* Some background is here if you need it. From an IDFPR email to reporters…
A number of you have asked to be updated on the date of the lottery. Here is the latest update.
“The final date for the lottery for adult-use cannabis licenses had not been set as of today. As we continue to review questions that have been raised, our goal is to provide time to ensure that the process is fair and equitable. A date for the lottery will be announced by IDFPR.”
Paul A. Isaac
Illinois Department of Financial and Professional Regulation
Two Democratic legislators penned a letter to Gov. J.B. Pritzker on Sunday proposing a compromise to the potential legal standoff over the upcoming lottery for the next batch of pot shop licenses.
In pitching the plan to Pritzker, state Reps. La Shawn Ford, of Chicago, and Kathleen Willis, of Northlake, said the attorneys representing dozens of losing firms would drop a federal lawsuit seeking to halt this month’s lottery for the 75 new pot shop licenses.
In return, the Pritzker administration would need to give all losing applicants a chance to remedy discrepancies in their applications and address possible scoring inconsistencies.
Just 21 firms qualified for the lottery after submitting perfect applications. Though some of the applicants are clouted and seemingly well capitalized, they all qualified as so-called social equity applicants, a designation created to bolster diversity participation in the overwhelmingly white pot industry.
“As we suspect you have heard from many others, virtually no one is happy with how this is unfolding,” Ford and Willis said of the grading process, which has incensed other social equity applicants who invested considerable resources only to have their prospects go up in smoke.
On Sunday, Ford said attorneys are willing to dismiss the lawsuit if the playing field is “leveled” through changes to what’s called a “deficiency notice procedure.”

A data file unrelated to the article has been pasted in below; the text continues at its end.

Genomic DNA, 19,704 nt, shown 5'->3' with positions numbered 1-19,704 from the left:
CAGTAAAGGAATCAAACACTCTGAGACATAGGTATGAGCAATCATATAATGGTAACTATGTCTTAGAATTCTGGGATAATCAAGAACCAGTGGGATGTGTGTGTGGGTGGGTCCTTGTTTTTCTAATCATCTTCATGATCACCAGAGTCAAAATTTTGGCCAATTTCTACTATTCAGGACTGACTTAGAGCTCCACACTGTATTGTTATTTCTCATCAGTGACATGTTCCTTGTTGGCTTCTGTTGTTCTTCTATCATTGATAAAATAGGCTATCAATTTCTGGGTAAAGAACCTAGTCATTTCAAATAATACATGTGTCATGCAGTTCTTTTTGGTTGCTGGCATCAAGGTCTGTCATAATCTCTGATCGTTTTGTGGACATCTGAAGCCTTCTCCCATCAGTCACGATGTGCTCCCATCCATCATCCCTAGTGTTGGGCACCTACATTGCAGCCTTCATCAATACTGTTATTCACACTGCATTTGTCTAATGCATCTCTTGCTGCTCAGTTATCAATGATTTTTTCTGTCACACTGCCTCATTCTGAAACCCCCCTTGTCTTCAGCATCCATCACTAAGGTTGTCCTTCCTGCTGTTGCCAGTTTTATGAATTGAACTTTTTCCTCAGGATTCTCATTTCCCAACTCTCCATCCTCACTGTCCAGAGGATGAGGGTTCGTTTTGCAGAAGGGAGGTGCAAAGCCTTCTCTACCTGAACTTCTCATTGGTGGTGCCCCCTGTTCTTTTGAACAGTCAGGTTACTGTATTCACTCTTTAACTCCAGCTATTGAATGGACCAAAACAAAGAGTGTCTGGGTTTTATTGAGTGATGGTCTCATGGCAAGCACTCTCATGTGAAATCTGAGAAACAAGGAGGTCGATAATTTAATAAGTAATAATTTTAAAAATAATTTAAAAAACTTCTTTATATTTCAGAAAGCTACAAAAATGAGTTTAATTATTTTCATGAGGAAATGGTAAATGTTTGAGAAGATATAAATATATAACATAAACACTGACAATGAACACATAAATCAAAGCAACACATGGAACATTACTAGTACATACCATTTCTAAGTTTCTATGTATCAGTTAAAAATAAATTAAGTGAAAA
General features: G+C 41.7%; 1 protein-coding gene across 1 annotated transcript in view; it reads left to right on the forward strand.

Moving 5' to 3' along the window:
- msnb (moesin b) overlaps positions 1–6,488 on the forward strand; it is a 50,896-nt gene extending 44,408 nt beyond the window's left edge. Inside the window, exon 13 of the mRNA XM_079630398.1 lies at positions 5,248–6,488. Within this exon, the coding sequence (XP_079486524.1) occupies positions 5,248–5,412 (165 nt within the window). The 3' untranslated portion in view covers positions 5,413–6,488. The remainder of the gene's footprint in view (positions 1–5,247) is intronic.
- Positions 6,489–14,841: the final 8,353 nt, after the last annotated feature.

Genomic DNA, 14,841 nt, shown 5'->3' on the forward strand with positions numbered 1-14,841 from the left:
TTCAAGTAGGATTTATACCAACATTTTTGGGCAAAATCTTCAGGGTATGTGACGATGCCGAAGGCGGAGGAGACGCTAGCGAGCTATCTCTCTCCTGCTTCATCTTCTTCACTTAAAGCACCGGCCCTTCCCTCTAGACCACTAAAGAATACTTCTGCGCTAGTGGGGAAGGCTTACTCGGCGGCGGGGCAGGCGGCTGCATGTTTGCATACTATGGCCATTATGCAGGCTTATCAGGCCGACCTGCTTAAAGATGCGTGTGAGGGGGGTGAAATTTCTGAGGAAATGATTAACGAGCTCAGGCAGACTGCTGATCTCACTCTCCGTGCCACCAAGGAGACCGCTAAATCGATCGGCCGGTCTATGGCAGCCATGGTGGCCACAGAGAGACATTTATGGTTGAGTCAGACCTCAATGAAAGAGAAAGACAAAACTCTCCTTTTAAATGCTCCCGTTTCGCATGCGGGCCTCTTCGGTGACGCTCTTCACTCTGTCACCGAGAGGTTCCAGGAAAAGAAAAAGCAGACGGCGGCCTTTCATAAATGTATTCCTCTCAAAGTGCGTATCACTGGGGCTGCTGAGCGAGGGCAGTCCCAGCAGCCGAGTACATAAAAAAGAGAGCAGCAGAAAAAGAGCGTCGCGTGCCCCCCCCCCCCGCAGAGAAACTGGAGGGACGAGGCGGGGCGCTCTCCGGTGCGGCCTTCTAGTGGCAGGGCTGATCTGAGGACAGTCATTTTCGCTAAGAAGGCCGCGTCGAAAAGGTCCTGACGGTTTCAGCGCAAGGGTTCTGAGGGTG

Under the proposed changes, applicants would be given a 10-day period to fix any problems on their forms. Ford said some applicants were never given the opportunity to correct any errors.
“Many did not learn their applications were deemed insufficient until they received notice on September 3rd that they did not win,” Ford said.
Another concern is reports of inconsistencies in the way scores have been calculated.
* Law 360…
Pressure has ramped up on Illinois’ cannabis regulators in charge of retail licensing as dozens of businesses shut out of the upcoming lottery for 75 dispensary licenses have turned to litigation to challenge the regulators’ decision-making. A federal suit filed on behalf of a group of would-be Illinois cannabis operators against the Illinois Department of Financial and Professional Regulation has grown to include more than 70 plaintiffs, and at least three other suits have been filed against the department in the wake of its announcement that just 21 businesses will be able to enter the lottery, court records show.
If the plaintiffs succeed, it would foil the state’s plans to quickly expand the recreational-marijuana program launched in January, limiting a badly needed source of new government revenue at a time when the coronavirus is squeezing tax collections. A delay in issuing new licenses also would extend the oligopoly that existing licensees currently enjoy over marijuana sales, which are growing at double-digit rates.
Illinois officials expected litigation. Lawsuits were filed when Illinois issued medical cannabis licenses in 2015, and winners were able to proceed to build out cultivation centers and dispensaries while the litigation played out. That’s been true in other states, as well.
But rejected applicants have won injunctions or stays in Nevada and New Jersey that put all new licenses on hold. In Nevada, litigation held up licenses for 62 stores for 18 months. The suit was resolved Sept. 3. In New Jersey, 150 applications for 24 medical marijuana licenses remain on hold after a year, awaiting a hearing.
Two more lawsuits have been filed over the state’s process to award 75 new retail marijuana licenses.
Both suits target a provision in the process that gave an extra five points to applicants that were led by military veterans. The state is preparing to hold a lottery to award 75 new licenses. It will choose from 21 applicants who received the maximum 252 points possible, which included the points for veteran status.
The lawsuits note the law that allowed recreational marijuana sales in Illinois set a goal to diversify industry ownership with “social equity” applicants from areas disproportionately impacted by the war on drugs, or those who had been arrested or convicted of minor cannabis crimes.
“One hundred percent of the new dispensary licenses will be distributed to members of one group—military veterans. Military veterans were never identified, lauded or supported by empirical evidence to be a group that was adversely impacted by the war on drugs or required a leg up in the Illinois cannabis industry, let alone one that deserved a monopoly,” according to a suit filed in Sangamon County, home to the state capitol, on behalf of seven unsuccessful applicants.
Yeah, good luck with that in Springfield. The filing is here.